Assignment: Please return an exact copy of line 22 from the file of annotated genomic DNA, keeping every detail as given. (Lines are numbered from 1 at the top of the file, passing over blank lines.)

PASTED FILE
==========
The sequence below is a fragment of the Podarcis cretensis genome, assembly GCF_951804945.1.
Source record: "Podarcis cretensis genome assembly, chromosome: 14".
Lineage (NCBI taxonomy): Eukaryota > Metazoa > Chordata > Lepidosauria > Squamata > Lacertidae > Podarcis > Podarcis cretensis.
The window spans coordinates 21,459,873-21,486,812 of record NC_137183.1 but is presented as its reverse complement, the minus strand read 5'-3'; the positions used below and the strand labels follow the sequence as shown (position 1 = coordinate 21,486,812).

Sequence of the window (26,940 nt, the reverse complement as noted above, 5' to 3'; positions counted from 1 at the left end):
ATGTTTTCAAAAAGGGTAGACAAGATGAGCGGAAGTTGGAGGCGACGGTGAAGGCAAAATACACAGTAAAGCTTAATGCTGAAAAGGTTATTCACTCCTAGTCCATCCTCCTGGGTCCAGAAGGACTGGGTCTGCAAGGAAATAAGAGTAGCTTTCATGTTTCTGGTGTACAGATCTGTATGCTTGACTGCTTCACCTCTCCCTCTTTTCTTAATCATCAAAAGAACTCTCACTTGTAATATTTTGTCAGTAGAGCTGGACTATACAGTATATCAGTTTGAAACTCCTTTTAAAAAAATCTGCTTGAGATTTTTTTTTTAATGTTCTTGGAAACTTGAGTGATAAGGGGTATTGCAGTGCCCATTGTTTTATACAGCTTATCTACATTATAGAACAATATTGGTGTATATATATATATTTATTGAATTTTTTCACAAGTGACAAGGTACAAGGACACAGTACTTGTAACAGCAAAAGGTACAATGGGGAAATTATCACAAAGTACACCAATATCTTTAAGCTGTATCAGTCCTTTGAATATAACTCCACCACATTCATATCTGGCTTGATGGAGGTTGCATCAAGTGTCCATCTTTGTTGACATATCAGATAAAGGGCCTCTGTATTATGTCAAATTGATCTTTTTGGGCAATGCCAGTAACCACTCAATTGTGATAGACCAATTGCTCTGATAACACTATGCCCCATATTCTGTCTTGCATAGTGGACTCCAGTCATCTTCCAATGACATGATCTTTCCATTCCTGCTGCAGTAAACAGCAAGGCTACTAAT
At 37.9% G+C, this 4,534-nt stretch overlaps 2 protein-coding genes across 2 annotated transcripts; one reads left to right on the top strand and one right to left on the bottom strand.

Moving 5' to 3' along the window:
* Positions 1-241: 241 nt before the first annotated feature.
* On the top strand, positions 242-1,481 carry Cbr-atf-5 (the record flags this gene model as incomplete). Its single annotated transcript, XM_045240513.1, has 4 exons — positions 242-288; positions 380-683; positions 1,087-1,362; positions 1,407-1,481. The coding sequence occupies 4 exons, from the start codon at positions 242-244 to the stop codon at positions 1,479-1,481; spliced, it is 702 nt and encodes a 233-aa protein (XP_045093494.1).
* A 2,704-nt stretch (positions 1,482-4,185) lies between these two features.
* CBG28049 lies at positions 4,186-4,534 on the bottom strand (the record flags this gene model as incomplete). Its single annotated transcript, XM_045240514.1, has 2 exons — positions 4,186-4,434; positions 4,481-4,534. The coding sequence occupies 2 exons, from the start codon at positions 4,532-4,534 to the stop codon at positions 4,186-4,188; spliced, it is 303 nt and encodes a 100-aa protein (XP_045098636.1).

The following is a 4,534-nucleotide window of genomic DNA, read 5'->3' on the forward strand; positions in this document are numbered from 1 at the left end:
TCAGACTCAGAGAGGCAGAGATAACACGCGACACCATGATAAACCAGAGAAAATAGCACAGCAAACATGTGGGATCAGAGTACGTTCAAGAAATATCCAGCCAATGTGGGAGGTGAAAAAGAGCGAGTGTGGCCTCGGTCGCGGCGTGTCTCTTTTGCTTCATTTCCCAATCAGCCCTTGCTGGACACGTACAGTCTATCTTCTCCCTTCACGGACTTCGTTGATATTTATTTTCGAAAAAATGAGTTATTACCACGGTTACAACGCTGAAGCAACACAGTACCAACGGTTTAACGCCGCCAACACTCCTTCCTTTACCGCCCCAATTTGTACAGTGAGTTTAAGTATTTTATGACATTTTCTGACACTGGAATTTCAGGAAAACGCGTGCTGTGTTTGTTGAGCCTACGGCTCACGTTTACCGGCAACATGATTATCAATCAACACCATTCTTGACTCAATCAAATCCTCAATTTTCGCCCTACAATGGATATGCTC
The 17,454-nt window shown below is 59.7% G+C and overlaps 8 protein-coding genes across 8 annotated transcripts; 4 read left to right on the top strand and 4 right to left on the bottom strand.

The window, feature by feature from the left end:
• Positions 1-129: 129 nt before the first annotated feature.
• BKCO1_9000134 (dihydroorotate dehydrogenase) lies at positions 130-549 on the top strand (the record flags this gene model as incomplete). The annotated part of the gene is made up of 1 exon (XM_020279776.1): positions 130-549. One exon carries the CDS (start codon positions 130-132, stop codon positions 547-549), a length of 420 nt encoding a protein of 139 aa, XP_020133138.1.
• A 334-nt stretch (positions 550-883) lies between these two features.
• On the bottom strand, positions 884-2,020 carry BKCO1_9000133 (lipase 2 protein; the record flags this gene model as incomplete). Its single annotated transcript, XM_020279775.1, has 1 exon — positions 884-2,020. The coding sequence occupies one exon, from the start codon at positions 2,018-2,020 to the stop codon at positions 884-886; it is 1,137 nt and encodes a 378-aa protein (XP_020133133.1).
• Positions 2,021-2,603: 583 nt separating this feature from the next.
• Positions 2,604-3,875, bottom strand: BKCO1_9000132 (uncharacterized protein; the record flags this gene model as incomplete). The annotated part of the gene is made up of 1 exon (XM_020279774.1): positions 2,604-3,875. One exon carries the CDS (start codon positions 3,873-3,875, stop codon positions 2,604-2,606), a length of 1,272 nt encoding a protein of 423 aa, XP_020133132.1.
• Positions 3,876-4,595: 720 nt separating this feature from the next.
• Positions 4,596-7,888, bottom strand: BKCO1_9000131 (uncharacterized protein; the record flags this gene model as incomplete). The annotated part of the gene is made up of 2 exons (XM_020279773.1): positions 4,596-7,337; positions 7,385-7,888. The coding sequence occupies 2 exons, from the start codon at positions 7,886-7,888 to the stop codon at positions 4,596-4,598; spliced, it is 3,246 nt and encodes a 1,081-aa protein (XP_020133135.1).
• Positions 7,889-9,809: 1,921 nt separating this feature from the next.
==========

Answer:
• Positions 2,604-3,875, bottom strand: BKCO1_9000132 (uncharacterized protein; the record flags this gene model as incomplete). The annotated part of the gene is made up of 1 exon (XM_020279774.1): positions 2,604-3,875. One exon carries the CDS (start codon positions 3,873-3,875, stop codon positions 2,604-2,606), a length of 1,272 nt encoding a protein of 423 aa, XP_020133132.1.